Now that I have a Will, where should I keep it?

Where should I keep my will?

Summary: Now that you have completed your will, where should you store it? Siedentopf Law has some suggestions on how and where to keep your documents safe.

You have gone through the estate planning process and have drafted your Last Will and Testament.  Congratulations on completing this important process!  The next major step, however, is to figure out the best place to keep your will.  You want to make sure that the documents are safe, and that your family and “executor” (the person you have designated to probate your will) can easily access them.  By properly storing your will today, you can prevent your beneficiaries from experiencing emotional and financial burdens in the future.

Home or Office: Keeping your will in your home or office is a convenient option, but does pose some risks.  The documents could be damaged by water, fire, or another natural disaster.  Additionally, if the documents are in your house, that means other friends or family members could access them against your wishes.  If you want to keep your will in your home or office, it is a good idea to store the documents in a waterproof and fireproof safe.  Secure the safe to the building structure itself, so that it cannot be easily removed from your home or office.  Also, do not forget to tell your family and the executor about the safe, as well as where they can find the combination or keys.

Bank Safe Deposit Box: Another option is to put your estate planning documents in a bank deposit box.  This is a very safe way to store your will; you do not have to worry about natural disasters, prying eyes, or thieves.  However, you might want to consider a few additional steps, such as 1) letting your beneficiaries and/or executor know the location of the bank box, and 2) giving them legal authority to take possession of the box after your death.  Alternatively, if you do not grant legal authority or joint access to the bank safe deposit box, an attorney can help beneficiaries or the executor access the box with a court order.  But this can extend the probate process, and also, with a safe deposit box, your family may not know your final wishes until after they can access the box.

With Your Executor:  A third place to store your will is at the home or office of your executor.  This option can be a double-edged sword.  On one hand, it is convenient, because the person probating your Last Will and Testament will already have a copy of it.  On the other hand, this option requires that you place a great amount of trust in your executor.  That person needs to keep the documents in a safe place (ex: waterproof and fireproof safe), and respect your wishes about reading your will prior to your death.  Also, if you ever decide to draft a new version, the executor would need to return the old will to you so that you can destroy it.  (For that reason, you might want to give a copy of your will to the executor, not the original).

With Your Attorney:  Having your attorney keep your will is a beneficial option, especially if you plan on continuing to employ that attorney or law firm.  Attorneys are professionally obligated to keep the contents of your will confidential.  They may charge you a fee for keeping the documents in their office or secure storage facility.  Also, if you want your attorney to keep the original version of your will, rather than a copy of it, that may require a few additional steps.  As with the other options, it is important to let beneficiaries and the executor know which attorney or law firm has your will, and how to contact them.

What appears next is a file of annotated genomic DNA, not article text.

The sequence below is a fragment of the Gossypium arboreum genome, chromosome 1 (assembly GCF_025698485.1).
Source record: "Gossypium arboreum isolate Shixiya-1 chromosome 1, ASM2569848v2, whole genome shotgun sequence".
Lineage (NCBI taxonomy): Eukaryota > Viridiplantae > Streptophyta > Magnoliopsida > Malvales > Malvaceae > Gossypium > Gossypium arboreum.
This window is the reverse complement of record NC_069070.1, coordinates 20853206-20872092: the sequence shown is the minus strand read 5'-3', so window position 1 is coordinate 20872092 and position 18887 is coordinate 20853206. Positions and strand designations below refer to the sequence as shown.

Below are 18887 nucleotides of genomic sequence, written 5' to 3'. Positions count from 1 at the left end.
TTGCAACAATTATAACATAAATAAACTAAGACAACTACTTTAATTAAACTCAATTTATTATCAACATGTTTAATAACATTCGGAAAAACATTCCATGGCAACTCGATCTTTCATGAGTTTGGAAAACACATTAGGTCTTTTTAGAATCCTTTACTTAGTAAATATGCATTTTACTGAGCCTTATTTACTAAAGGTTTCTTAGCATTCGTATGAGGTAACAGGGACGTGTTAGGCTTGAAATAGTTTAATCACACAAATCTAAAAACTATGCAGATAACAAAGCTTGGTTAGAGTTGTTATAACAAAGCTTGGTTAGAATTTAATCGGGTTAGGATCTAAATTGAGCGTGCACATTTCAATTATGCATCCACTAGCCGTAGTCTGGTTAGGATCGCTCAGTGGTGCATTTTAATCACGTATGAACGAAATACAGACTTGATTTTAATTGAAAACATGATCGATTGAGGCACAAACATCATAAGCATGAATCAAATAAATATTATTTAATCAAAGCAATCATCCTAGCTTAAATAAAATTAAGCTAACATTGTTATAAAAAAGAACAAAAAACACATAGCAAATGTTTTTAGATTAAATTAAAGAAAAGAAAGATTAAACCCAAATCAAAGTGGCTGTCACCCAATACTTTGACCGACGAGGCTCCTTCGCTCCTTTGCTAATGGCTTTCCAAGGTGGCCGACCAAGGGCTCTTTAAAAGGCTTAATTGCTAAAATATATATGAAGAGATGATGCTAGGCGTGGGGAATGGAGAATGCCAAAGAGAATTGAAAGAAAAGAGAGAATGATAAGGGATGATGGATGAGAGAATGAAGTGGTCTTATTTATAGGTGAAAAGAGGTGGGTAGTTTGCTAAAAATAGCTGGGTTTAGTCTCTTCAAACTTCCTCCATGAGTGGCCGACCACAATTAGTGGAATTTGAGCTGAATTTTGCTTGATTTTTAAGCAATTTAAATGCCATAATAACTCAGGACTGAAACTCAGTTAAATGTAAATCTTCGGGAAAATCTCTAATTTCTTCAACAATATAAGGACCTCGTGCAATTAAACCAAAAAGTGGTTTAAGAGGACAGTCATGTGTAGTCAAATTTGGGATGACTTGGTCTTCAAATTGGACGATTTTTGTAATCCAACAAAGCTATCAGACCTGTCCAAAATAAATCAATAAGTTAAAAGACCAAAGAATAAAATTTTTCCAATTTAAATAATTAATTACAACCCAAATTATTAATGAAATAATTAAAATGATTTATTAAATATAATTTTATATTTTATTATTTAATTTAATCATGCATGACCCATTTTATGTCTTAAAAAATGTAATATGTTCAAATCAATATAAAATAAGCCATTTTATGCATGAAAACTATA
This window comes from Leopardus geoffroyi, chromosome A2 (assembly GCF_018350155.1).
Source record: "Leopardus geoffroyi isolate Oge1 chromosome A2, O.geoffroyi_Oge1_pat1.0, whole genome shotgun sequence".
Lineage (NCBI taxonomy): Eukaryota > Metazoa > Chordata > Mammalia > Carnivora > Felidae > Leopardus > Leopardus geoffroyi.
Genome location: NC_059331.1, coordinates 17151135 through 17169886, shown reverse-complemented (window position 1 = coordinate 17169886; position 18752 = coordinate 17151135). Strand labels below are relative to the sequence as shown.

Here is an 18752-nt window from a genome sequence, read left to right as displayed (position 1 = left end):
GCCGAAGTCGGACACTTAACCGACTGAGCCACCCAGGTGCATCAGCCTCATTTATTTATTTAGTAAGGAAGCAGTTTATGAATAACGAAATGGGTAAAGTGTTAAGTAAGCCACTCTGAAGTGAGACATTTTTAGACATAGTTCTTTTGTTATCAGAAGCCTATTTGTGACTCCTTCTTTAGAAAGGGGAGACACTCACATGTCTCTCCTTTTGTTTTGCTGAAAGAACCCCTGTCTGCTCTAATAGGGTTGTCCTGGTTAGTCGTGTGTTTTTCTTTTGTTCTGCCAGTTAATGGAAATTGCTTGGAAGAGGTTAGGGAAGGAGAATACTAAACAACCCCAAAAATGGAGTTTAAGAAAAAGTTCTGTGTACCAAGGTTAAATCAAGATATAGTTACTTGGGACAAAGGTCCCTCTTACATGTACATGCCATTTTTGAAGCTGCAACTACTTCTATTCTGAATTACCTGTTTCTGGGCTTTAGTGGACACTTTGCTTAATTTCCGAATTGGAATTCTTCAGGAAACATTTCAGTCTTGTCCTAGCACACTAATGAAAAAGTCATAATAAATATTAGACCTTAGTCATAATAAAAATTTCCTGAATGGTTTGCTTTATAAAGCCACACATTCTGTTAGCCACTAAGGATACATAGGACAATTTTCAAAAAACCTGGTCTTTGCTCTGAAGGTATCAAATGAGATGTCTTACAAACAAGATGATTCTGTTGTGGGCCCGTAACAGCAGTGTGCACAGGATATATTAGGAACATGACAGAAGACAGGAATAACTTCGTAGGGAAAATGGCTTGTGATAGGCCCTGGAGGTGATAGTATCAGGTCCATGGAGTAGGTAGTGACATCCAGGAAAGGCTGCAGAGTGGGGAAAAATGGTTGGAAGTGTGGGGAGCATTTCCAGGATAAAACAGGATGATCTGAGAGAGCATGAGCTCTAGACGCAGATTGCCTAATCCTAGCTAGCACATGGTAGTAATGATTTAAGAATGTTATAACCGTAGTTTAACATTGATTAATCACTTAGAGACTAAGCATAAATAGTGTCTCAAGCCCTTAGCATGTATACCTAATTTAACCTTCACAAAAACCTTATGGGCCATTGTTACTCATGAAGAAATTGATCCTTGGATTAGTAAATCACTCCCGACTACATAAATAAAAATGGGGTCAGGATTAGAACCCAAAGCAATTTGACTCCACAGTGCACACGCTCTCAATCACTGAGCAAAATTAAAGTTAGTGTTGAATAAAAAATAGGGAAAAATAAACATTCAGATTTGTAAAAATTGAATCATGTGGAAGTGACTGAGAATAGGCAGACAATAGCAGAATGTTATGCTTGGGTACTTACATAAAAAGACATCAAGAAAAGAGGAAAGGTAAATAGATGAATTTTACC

County Clerk:  A fifth option for storing your will is at the county clerk’s office.  Some (not all) of Georgia’s county clerks may keep an original copy of your will, for a small storage fee.  This way, the court will already have your documents when it comes time to probate them.  However, it is important to note that beneficiaries and the executor may not think to check the clerk’s office for documents, unless you tell them beforehand.  Also, if you move away from that particular county, it may prove difficult if you need to access the will yourself, or make changes to it.

No matter where you decide to store your will, you also need to let your executor know where the documents are and how to access them.  After all, these are your specific wishes, and you want to make sure that they are carried out appropriately.  (You might also want to make yourself a reminder, in case you forget the location yourself).  For more advice about this issue, or for help with the estate planning process, visit Siedentopf Law’s website at EstateLawAtlanta.com or call (404) 736-6066.

If you are still thinking about making a will, check out our blog on when to create a will.

© Sarah Siedentopf and Siedentopf Law, 2018. Unauthorized use and/or duplication of this material without express and written permission from this site’s author and/or owner is strictly prohibited. Excerpts and links may be used, provided that full and clear credit is given to Siedentopf Law and EstateLawAtlanta.com with appropriate and specific direction to the original content.

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